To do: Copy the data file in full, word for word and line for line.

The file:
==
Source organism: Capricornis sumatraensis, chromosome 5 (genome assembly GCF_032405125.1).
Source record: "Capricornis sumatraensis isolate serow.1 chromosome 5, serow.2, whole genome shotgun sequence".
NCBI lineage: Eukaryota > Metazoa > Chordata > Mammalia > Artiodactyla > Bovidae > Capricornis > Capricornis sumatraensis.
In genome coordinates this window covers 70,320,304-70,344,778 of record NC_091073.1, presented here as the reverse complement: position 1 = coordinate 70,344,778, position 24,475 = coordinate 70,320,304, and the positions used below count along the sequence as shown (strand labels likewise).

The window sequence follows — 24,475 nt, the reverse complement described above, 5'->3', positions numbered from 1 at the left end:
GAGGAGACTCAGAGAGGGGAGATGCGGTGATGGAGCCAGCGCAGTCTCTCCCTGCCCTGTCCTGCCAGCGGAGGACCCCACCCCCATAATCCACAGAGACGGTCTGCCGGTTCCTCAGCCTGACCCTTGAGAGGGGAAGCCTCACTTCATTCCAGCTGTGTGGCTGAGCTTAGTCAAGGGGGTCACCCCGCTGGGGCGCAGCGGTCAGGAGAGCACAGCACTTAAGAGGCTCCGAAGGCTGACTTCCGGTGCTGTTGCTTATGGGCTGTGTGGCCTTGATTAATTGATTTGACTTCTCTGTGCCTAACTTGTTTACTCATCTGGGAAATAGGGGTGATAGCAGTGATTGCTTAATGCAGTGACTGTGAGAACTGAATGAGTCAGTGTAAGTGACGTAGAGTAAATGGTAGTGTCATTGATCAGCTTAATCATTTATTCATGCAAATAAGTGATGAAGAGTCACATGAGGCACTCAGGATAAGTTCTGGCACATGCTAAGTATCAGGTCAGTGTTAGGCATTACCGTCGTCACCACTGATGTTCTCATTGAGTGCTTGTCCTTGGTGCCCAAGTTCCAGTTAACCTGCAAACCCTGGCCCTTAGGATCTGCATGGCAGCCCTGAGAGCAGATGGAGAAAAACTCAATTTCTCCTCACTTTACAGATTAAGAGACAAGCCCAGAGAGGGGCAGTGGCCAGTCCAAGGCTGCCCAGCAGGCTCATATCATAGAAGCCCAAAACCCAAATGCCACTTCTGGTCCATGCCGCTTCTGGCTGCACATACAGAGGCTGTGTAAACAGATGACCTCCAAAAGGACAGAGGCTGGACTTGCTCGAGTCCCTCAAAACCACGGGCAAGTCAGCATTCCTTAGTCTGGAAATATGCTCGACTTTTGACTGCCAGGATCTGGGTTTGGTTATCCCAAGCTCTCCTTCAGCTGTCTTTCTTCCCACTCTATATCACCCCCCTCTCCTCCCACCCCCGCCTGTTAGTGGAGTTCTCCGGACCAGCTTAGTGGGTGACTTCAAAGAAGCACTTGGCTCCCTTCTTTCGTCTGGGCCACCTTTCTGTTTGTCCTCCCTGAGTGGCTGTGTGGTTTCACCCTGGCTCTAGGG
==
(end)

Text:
Source organism: Capricornis sumatraensis, chromosome 5 (genome assembly GCF_032405125.1).
Source record: "Capricornis sumatraensis isolate serow.1 chromosome 5, serow.2, whole genome shotgun sequence".
NCBI lineage: Eukaryota > Metazoa > Chordata > Mammalia > Artiodactyla > Bovidae > Capricornis > Capricornis sumatraensis.
In genome coordinates this window covers 70,320,304-70,344,778 of record NC_091073.1, presented here as the reverse complement: position 1 = coordinate 70,344,778, position 24,475 = coordinate 70,320,304, and the positions used below count along the sequence as shown (strand labels likewise).

The window sequence follows — 24,475 nt, the reverse complement described above, 5'->3', positions numbered from 1 at the left end:
GAGGAGACTCAGAGAGGGGAGATGCGGTGATGGAGCCAGCGCAGTCTCTCCCTGCCCTGTCCTGCCAGCGGAGGACCCCACCCCCATAATCCACAGAGACGGTCTGCCGGTTCCTCAGCCTGACCCTTGAGAGGGGAAGCCTCACTTCATTCCAGCTGTGTGGCTGAGCTTAGTCAAGGGGGTCACCCCGCTGGGGCGCAGCGGTCAGGAGAGCACAGCACTTAAGAGGCTCCGAAGGCTGACTTCCGGTGCTGTTGCTTATGGGCTGTGTGGCCTTGATTAATTGATTTGACTTCTCTGTGCCTAACTTGTTTACTCATCTGGGAAATAGGGGTGATAGCAGTGATTGCTTAATGCAGTGACTGTGAGAACTGAATGAGTCAGTGTAAGTGACGTAGAGTAAATGGTAGTGTCATTGATCAGCTTAATCATTTATTCATGCAAATAAGTGATGAAGAGTCACATGAGGCACTCAGGATAAGTTCTGGCACATGCTAAGTATCAGGTCAGTGTTAGGCATTACCGTCGTCACCACTGATGTTCTCATTGAGTGCTTGTCCTTGGTGCCCAAGTTCCAGTTAACCTGCAAACCCTGGCCCTTAGGATCTGCATGGCAGCCCTGAGAGCAGATGGAGAAAAACTCAATTTCTCCTCACTTTACAGATTAAGAGACAAGCCCAGAGAGGGGCAGTGGCCAGTCCAAGGCTGCCCAGCAGGCTCATATCATAGAAGCCCAAAACCCAAATGCCACTTCTGGTCCATGCCGCTTCTGGCTGCACATACAGAGGCTGTGTAAACAGATGACCTCCAAAAGGACAGAGGCTGGACTTGCTCGAGTCCCTCAAAACCACGGGCAAGTCAGCATTCCTTAGTCTGGAAATATGCTCGACTTTTGACTGCCAGGATCTGGGTTTGGTTATCCCAAGCTCTCCTTCAGCTGTCTTTCTTCCCACTCTATATCACCCCCCTCTCCTCCCACCCCCGCCTGTTAGTGGAGTTCTCCGGACCAGCTTAGTGGGTGACTTCAAAGAAGCACTTGGCTCCCTTCTTTCGTCTGGGCCACCTTTCTGTTTGTCCTCCCTGAGTGGCTGTGTGGTTTCACCCTGGCTCTAGGG